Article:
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Review
, 1 (6), 515-29

Management of Breast Cancer

  • PMID: 6192963
Review

Management of Breast Cancer

I A Cohen et al. Clin Pharm.

Abstract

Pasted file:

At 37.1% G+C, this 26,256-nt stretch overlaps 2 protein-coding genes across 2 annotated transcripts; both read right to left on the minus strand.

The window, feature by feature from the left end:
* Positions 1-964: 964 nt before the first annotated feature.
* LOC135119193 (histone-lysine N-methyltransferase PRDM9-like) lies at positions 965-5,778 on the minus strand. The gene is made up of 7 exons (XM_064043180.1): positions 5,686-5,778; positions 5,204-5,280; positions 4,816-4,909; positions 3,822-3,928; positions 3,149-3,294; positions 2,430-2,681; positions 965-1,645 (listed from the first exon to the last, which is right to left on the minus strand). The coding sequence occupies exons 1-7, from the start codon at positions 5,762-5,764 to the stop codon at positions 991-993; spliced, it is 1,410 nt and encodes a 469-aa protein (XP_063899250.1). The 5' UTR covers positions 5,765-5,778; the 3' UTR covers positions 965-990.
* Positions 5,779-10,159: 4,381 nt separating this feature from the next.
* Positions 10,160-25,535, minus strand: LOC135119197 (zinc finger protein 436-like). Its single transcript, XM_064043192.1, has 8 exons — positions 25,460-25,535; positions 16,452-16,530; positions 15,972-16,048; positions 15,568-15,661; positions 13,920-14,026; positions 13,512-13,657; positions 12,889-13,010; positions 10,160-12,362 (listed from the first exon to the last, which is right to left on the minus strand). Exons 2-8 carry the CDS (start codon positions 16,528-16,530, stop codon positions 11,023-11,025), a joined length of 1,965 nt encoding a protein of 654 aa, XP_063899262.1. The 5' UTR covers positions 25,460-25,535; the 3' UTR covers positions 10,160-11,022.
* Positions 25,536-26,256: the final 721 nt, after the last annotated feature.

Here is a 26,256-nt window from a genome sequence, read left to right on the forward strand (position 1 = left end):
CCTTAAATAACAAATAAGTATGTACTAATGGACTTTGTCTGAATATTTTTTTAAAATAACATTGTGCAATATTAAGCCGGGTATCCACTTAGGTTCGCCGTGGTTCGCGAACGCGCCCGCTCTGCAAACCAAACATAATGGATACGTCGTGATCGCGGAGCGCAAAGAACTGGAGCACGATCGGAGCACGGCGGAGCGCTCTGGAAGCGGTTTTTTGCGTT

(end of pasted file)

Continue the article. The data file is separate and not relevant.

Hormonal therapy, surgical and medical ablation procedures, and the use of palliative cytotoxic and adjuvant chemotherapy in the management of breast cancer are reviewed. Breast cancer staging systems are described that use various clinical and histological criteria in choosing the most appropriate therapy and in predicting therapeutic response. Estrogen and progesterone receptor titers now allow for a more reliable prediction of whether palliative hormonal therapy or cytotoxic drug therapy is preferable. Endocrine methods include surgical ablative procedures, additive hormonal therapy, and antiestrogenic therapy with tamoxifen or aminoglutethimide. Aminoglutethimide appears to be at least as efficacious as surgical adrenalectomy and hypophysectomy in treating hormonally sensitive tumors in women with advanced breast cancer, and it is associated with a lower incidence of complications than surgical ablation procedures. Tamoxifen appears to be at least as effective as other forms of endocrine treatment, and it is now preferred to diethylstilbestrol in the treatment of postmenopausal women. Compared with androgens, progestogens, and glucocorticoids, estrogens have the highest rate of objective response in the treatment of advanced breast cancer; however, the use of estrogens has diminished since tamoxifen is associated with similar efficacy and a lower incidence of side effects. Palliative cytotoxic chemotherapy is used for those women who have low titers of hormone receptors, rapidly progressing disease, widespread disease to visceral organs, or tumors that are refractory to hormonal therapy. Combinations of cytotoxic agents yield response rates and durations of response that are superior to single-agent therapy. Attempts are being made to enhance the "cure" rate, postoperative disease-free intervals, and survival times for women who have undergone surgical resection of the breast tumor. The benefits of adjuvant cytotoxic chemotherapy are particularly evident for pre- and postmenopausal women with three or less involved lymph nodes. The potential merits of adjuvant hormonal therapy and combination therapy with hormones and cytotoxic agents are being studied.

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